Kicking the Tires on the General Motors Deal
ON BEHALF of all of us, President Obama has just bought 60 percent of a "new," post-bankruptcy General Motors. The price was $30 billion, in addition to the $20 billion that Washington had already sunk into the firm. Let's slam the doors and kick the tires.
On paper, the nationalized entity is leaner and more competitive. It will shed half of its eight brands, slash a third of the hourly work force and halt production at 14 plants. The company's overgrown dealer network will be pruned. Most of GM's unsustainable debt will be converted into equity. According to the president's auto task force, GM, which has been losing money for half a decade, can break even in a 10-million-vehicles-per-year U.S. market. Right now, sales are running at 9.5 million a year.
The task force considers this the best possible deal, given the vested interests of the various stakeholders and the dire consequences for the feeble U.S. economy of the alternative -- sudden liquidation. The downsizing plan is, indeed, more thorough than the company, its creditors or the United Auto Workers had been willing to countenance previously.
Still, it is not quite the radical change that a neutral bankruptcy judge might have allowed. Fourteen closed plants is two fewer than the task force itself initially wanted, and three of them will not be definitively shut down but "idled." This may give certain auto towns a measure of (probably false) hope. Meanwhile, GM will pay maintenance and other costs. The UAW took a big risk in converting much of its $20 billion retiree health fund claim into stock; it trimmed benefits for retirees, and more cuts are probably coming. But the UAW fund will still get $585 million of the company's cash per year, in the form of a dividend on preferred stock.
Other union concessions were "painful" only by the peculiar standards of Big Three labor relations: At a time when some American workers are facing stiff pay cuts, UAW workers gave up their customary paid holiday on Easter Monday and their right to overtime pay after less than 40 hours per week. They still get health benefits that are far better than those received by many American families upon whose tax money GM jobs now depend. Ditto for UAW hourly wages, though according to the task force, GM's labor costs are now within "shooting distance" of those at nonunion plants run by Honda, Toyota and other foreign firms. Cumbersome UAW work rules have only been tweaked.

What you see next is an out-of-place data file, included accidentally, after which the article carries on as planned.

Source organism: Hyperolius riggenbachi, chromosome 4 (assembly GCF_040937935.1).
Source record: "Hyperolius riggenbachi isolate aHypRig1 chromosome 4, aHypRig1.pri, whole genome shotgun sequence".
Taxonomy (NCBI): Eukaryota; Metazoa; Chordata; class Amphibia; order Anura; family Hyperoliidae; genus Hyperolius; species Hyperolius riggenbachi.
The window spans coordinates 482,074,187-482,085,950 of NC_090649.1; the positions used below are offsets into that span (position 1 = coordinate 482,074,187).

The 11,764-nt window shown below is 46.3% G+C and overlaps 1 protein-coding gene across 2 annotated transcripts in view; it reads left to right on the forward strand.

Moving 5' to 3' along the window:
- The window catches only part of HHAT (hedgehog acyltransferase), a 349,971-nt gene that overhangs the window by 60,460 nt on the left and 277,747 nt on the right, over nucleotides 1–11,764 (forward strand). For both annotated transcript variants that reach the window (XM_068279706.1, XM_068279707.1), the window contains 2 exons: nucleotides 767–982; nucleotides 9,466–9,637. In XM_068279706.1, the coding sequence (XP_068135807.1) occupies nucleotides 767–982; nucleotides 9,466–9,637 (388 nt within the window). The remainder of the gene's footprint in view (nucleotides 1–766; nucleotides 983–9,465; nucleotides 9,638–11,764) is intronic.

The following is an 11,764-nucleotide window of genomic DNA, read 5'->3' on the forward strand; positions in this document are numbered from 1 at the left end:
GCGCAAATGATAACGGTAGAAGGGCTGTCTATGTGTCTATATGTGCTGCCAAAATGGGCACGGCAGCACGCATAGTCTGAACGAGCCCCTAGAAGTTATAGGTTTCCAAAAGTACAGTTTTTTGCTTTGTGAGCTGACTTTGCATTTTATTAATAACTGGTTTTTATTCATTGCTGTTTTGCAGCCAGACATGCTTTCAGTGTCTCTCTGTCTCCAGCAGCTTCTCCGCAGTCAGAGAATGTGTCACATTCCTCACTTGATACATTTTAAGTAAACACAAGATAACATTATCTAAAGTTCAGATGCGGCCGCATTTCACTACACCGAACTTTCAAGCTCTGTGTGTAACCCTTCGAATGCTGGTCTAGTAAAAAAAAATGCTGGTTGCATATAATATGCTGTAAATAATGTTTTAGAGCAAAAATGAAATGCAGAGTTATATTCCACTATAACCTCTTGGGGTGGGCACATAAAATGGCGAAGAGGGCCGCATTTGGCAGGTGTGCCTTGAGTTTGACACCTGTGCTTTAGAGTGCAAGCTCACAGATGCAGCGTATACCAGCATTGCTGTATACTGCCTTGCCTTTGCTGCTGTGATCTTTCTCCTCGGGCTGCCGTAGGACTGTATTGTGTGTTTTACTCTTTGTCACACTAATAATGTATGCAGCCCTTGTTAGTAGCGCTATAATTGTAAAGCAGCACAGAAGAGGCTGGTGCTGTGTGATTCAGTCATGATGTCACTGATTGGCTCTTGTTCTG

Also worrisome was the strong-arming of the company's bondholders, who got far less equity in return for their money than the UAW, the president's political ally. The administration wants to spin GM back to the private sector as soon as possible. But private investors may have been durably scared by the union's display of clout. Indeed, the UAW boasted to its members that it blocked a plan to build GM cars in China and "negotiated new opportunities for UAW involvement in future business decisions."
The ultimate question is whether a state-owned GM can consistently make cars that Americans want to buy, something a privately owned GM has not been doing sufficiently for many years. Ideally, the federal government would make GM's job easier by staying out of business decisions, as Mr. Obama has promised. In practice, the political manipulation of the company has probably only just begun; Democratic Rep. Eliot L. Engel (N.Y), for example, has declared that the government should require GM to install "flex fuel" technology in its cars. If GM still isn't profitable enough to attract private investment a couple of years from now, the pressure will be intense to shovel even more public money into it. Administration officials say they hope and expect that this $30 billion for GM will be the last. But they don't promise, because they can't.
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